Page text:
Wednesday, July 30, 2003

SUPERMAN: My brother is bothered...(In so many ways...)
Something has been bothering me for a while that I thought you might know the answer to. I can understand why Superman might be able to leap tall buildings in a single bound (appearing to fly), have bullets bounce off his chest and even his x-ray vision on the theory that gravity on Krypton was so much more intense and, as a result, his physiology would be stronger. So what seemed like normal functions on Krypton (even the "intensity" of his vision) are magnified exponentially on Earth sort of how we function on the moon. But what gives him the ability to just hang in mid-air if we still have gravity here on Earth last time I checked?

Your answers (Kat, Wen, Jason) are appreciated.

Monday, July 28, 2003

WOW: I don't normally do this, and I'm not merely asking you to agree with what he says (although I do) but Steven Den Beste Is an awesome writer. If he wrote a book, I'd buy it:
To a good multiculturalist, a native reform is automatically better than one where the local culture is polluted by foreign ideas. I don't credit that, though. I'm results oriented, and what I know is that for the last twenty years we have more or less kept out of it and let Islamic extremism spread and become more powerful, and the result has been rising hostility towards us and an increase in the lethality of their attacks. So since my narrow goal in all of this is to make them stop killing us, I can't accept the idea of letting that fundamentalist reform continue.

Read Steven's blog and see what I mean.

Saturday, July 26, 2003

HEARTWARMING: I spent part of this this past weekend at my mother's in Queens and ushered in the shabbat with evening prayers at the local high school yeshiva on my old block on 117th street. The school just let out for the summer, and there was still a handwritten note on the bulletin board in front of the sanctuary, which also doubles as a study hall -commmon practice in the yeshiva world. The note said (to the best of my recollection):
Whoever owns a jar of Folger's coffee on the top shelf of the cabinet in the dining room, I accidentially broke the jar. I'm sorry. Please see me for reimbursement. Signed, name deleted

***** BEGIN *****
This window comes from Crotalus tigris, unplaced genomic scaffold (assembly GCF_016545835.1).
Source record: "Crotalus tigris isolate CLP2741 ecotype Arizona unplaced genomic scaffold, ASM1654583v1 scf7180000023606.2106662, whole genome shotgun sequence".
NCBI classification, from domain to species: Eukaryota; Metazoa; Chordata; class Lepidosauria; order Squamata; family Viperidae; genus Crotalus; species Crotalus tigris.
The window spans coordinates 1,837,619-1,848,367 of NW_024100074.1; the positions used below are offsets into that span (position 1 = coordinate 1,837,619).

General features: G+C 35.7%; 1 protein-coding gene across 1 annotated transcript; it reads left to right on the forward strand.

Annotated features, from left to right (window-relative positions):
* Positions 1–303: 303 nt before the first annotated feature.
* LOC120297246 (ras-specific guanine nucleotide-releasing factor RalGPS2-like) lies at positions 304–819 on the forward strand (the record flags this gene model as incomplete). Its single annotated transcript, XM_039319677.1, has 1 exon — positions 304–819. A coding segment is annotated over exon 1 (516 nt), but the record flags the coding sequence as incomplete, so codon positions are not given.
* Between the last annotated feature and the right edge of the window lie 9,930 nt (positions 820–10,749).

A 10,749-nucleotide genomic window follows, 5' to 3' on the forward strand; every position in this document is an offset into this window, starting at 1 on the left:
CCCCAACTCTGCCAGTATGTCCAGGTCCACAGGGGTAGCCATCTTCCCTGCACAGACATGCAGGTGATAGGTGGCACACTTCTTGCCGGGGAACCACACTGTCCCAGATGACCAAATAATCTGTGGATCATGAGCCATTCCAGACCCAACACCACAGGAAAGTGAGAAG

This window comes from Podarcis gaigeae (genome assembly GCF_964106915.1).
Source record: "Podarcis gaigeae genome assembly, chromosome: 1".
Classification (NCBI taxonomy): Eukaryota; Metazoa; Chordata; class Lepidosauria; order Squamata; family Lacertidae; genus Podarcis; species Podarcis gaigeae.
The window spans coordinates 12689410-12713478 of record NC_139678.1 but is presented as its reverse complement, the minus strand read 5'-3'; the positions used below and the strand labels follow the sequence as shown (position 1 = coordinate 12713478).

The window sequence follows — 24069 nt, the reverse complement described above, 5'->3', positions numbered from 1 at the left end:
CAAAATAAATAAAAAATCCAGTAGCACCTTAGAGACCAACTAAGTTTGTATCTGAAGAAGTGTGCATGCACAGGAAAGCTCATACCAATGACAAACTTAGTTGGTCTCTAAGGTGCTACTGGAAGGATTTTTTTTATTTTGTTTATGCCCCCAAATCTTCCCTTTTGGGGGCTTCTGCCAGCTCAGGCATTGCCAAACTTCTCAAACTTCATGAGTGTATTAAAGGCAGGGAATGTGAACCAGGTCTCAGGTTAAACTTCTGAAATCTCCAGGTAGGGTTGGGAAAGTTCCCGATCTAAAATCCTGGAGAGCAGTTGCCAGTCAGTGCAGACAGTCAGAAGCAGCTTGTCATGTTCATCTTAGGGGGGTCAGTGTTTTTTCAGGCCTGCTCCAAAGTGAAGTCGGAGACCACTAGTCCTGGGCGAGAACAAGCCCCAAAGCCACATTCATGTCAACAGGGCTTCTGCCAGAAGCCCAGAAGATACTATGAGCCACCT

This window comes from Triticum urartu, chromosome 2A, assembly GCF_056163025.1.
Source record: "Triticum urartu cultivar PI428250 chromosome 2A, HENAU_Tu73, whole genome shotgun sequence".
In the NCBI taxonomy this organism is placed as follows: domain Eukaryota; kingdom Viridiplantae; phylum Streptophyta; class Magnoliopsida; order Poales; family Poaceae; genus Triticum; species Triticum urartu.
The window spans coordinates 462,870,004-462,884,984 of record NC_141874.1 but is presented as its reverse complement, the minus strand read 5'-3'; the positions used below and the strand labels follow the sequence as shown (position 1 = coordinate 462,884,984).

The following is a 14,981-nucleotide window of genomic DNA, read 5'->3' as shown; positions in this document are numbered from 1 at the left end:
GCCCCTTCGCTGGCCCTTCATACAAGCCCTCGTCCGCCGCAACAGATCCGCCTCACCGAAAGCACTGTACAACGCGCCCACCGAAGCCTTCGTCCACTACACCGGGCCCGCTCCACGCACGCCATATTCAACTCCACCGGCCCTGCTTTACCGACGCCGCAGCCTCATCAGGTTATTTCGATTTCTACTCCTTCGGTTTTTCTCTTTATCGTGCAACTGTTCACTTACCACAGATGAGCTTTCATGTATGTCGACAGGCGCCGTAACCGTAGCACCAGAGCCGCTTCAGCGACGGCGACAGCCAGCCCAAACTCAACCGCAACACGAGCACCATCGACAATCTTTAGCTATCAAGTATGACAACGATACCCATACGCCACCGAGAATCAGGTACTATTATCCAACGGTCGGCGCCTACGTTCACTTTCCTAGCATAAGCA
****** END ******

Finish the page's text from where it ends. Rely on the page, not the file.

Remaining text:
It's been awhile since a sign like that was a normal occurence in my life. It brought back warm memories of my time spent in yeshiva and the values that were imparted to the student body that results in such respect for the property of others.

Tuesday, July 22, 2003

SOBERING REALITY: It just occurred to me that for as long as I can remember, I've preferred sleeping to being awake. Why is that? I'm bummed about this one...

Monday, July 21, 2003

PATIO MAN: If you haven't already read the essay entitled "Patio Man and the Sprawl People" by David Brooks, may I humbly suggest you do so? It's an alternately hilarious and quite true anthropological depiction of suburbia.

Thursday, July 17, 2003

ROBOTOLOGY TWO COMMANDMENTS: In correct BASIC to boot!   10 SIN   20 GOTO HELL Thank you , once again, Futurama and Adult Swim.

Tuesday, July 15, 2003

HEH: Anyone out there remember (fondly) Will Ferrell's Mr. Michael Shersby of the British House of Commons character? Ah, to legislate Oasis and Teletubbies...
PILGRIMS: I saw a confused mother with two preteen boys studying a subway map on the Broadway line platform this morning. So I stopped to help her out and give her some advice. It turns out that she (like so many others I have come across) was making her way to the site of Ground Zero with her sons. I extended every courtesy. My feeling is that Americans making their way to the site of the 9/11 tragedy should be accorded the same respect that other religions and cultures assign to pilgrims travelling to Jerusalem, Bethlehem, Mecca or Tibet. If you live in the Big Apple (or if your blood just runs red, white and blue like mine) I'd be surprised if you didn't feel the same.